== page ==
At Aras we usually spend our 24 hours with people we never met. Think about it, even with your closest friends and family you rarely spend 24 hours. That’s why collective culture is extremely important for us. Such a collective life help you to develop your personal development too. Furthermore, in such a natural environment, when you start feel hungry, tired or sleepy you tend to remove your social masks you are normally wearing in your routine lives. 


If the weather is rainy or hot we start checking nets in every half an hour to protect birds from wet and from heatwave. If rain does not stop in a few hours, we close the nets and go home until rain stops. We call such compulsory breaks as “vaccination break.” 
Normally, after noon the number of birds gets less and less. So our afternoon shifts usually takes shorter. This give us time to take short naps, read our books or bird watching. Sometimes we take walks through the Aras River. 
We start the day with polar jackets. After sunrise we continue our day with t-shirts. During spring time particularly late afternoons we wear our polar jackets again. This time of the day also time for mosquitoes to start their attacks too. In my opinion, they are nor just mosquitos but they are monsters. They may bite you even on your jeans. They are very annoying and make you crazy. Thus, I strongly recommend you to bring anti-mosquito sprays. As nets are placed on mud and swamp it is natural to expose to mosquitos. 
Evening hours are the times that birds are getting more and more active. Sometimes, flocks of birds get caught on the nets. Sometimes hundreds of swallows get caught on nets. In those cases, we collect each one them and ring them. This means our working day prolongs at least two more hours. Personally, the biggest swallow storm I have ever experienced was the time we collected 659 swallows from the nets. As you may guess we stayed overnight to ring them until sunrise. 
After sunset, we do our last controls. As all the species are not active during the night, they are safe overnight. Following the last control, we head to the home. On our way home, we find fantastic opportunity for stargazing since we don’t have light pollution over here. To be able to see milkyway and other constellations always give me goosebumps. 


We have shifts for everything. Every dinner is cooked by one of the volunteers. Volunteer who are responsible from cooking dinner leaves station 2 hours before the last shift. When we are all done with the shifts, we find dinner on the table waiting for us. After dinner we have also shifts for washing dishes. 
 All the chores at the station and at home are done as a collective effort. Of course, we can make lists for meals and washing dishes. But, in essence everybody who join us as volunteer are very eager to participate each one of chores. So, the contributions embodies in a natural manner. To be honest, as every other teamwork, in our team we have eager and less eager participants. In some cases, the efforts of eager participants can be exploited. That’s why, we always ask for help from each other, not just at the station but also at home. In case of disagreements, team leaders involve and resolve the disagreements by making lists,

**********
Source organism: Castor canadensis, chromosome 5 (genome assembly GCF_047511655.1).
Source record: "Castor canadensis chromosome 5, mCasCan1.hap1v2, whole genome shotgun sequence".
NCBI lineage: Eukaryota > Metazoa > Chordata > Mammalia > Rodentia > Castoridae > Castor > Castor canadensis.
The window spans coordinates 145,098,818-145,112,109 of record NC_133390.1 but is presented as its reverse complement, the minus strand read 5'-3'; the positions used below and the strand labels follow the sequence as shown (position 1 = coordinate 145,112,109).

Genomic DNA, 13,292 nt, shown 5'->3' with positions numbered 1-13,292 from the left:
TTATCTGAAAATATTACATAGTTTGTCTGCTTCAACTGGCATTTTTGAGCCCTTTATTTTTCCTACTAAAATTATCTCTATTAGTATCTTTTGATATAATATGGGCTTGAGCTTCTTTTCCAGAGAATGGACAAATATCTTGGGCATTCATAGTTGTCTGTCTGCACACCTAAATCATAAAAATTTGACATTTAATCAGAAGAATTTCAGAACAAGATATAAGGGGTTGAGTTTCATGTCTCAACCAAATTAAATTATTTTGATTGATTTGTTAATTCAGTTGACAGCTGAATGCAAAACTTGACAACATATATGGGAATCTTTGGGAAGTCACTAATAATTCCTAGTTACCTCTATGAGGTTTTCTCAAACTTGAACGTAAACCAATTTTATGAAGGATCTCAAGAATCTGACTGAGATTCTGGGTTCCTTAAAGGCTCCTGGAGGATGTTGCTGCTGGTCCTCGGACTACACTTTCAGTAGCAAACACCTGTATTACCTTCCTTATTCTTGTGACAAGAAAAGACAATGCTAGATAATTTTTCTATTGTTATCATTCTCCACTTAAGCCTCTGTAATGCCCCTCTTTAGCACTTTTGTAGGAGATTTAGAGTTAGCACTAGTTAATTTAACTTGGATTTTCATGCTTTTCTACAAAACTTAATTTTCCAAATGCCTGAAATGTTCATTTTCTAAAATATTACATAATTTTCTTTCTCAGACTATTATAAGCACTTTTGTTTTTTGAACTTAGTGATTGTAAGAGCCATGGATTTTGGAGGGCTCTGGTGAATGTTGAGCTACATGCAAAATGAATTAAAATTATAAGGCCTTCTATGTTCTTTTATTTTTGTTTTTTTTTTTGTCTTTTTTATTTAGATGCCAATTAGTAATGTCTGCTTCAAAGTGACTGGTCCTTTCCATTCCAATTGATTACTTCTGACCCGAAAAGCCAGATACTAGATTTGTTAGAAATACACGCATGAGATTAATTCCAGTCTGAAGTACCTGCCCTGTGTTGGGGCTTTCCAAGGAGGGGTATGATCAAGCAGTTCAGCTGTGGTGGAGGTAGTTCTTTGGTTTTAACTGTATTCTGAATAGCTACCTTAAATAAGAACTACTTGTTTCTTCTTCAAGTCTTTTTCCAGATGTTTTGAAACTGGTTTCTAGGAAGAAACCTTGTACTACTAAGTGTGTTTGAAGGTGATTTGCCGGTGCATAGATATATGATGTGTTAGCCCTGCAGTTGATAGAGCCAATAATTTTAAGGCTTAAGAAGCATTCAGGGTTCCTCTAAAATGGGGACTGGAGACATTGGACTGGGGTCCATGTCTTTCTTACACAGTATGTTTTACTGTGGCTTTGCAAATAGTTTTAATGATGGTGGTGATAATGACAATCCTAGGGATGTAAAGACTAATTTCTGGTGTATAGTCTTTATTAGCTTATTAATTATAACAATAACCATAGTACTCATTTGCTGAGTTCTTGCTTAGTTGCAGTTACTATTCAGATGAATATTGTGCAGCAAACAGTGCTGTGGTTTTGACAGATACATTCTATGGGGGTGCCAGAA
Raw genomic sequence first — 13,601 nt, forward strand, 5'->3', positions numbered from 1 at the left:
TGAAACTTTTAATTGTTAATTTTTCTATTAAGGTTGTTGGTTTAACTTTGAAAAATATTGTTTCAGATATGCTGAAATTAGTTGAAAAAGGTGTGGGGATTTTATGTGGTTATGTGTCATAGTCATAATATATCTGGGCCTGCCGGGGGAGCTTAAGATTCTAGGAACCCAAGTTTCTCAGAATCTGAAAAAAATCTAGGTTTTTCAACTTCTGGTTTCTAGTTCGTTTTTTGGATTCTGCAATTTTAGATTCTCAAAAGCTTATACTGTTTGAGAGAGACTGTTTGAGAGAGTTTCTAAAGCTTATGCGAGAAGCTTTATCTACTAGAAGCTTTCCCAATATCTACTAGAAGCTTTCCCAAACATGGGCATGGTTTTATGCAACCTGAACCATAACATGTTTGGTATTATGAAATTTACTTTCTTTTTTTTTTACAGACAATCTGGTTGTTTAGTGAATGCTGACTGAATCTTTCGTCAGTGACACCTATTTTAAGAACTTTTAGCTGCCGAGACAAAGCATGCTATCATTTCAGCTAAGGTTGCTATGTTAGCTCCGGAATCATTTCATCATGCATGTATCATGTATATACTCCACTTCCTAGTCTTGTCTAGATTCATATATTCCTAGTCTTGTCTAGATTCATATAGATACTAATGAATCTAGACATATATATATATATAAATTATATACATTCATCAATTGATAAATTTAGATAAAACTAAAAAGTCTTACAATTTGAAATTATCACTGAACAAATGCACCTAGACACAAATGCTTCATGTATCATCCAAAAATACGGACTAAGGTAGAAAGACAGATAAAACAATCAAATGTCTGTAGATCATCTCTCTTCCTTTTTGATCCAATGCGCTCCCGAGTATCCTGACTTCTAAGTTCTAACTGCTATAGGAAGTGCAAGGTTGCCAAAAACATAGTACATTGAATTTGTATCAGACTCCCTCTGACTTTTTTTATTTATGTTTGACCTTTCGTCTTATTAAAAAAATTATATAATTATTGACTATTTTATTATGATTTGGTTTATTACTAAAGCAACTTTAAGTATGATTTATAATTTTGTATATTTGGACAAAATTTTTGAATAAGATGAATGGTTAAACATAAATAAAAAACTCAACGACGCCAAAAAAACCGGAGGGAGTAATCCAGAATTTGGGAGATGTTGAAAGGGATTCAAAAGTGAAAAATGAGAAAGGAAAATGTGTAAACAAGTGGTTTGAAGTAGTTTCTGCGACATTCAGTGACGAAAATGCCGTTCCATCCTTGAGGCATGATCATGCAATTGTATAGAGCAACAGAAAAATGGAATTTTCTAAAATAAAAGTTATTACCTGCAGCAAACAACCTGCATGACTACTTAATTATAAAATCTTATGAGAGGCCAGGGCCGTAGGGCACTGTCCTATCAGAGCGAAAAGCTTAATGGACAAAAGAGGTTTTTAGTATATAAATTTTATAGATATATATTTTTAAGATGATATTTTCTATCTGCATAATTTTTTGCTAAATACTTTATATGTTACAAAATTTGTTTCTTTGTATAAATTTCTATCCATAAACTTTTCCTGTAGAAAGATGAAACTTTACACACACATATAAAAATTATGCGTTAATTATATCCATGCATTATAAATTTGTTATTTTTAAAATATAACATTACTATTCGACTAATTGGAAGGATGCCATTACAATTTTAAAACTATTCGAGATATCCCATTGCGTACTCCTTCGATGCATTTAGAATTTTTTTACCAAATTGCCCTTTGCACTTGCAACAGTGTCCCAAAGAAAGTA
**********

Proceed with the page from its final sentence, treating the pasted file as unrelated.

After dinner, volunteers take their time to relax; they take shower, call their homes, and talk to each other or just rest. If we have clear sky, we prefer to go back to station for stargazing. When I first come to station as volunteer, I did not understand the excitement of our ringer, Sedat Inak, for stargazing. During my stay, he show me each one of the constellations and told us their stories. I was shocked at that time. But gradually, I myself develop an interest for stargazing. So, despite the long days, we always find energy for stargazing whenever we have clear skies over the Aras. I forget to mention that, not just only nights but during the daytime, Aras offers fantastic opportunities for cloud gazing too. You will be overjoyed in Aras!


I would like to remind seasonal differences in our experience in Aras. During spring and fall, we find all kinds of colours on birds since it is the seasons for reproduction. The most difficult part of those seasons is longer and more tiresome days. Naturally, dinner routine is different since our shifts get longer during spring and summer. We prepare dinner and eat at the station around 17.00.  The advantage of fall shifts is shorter days, thus they are less tiresome. We have more energy to take walks around delicious apple gardens of Igdir. To summarise, it has been 5 years since I left my professional job and join the volunteer’s team of Aras. Here, I can only give a brief account of our experience at Aras. I don’t claim that this is a full account of what we are doing here. To be precise, what we are doing here to make our environment a better place to live. As volunteers we are dedicated to contribute this goal. The feeling of fulfilment and satisfaction makes our volunteering experience worths doing. If you wish to enjoy yourself and at the same time you wish to feel your contribution for a good cause, Aras is the place for you.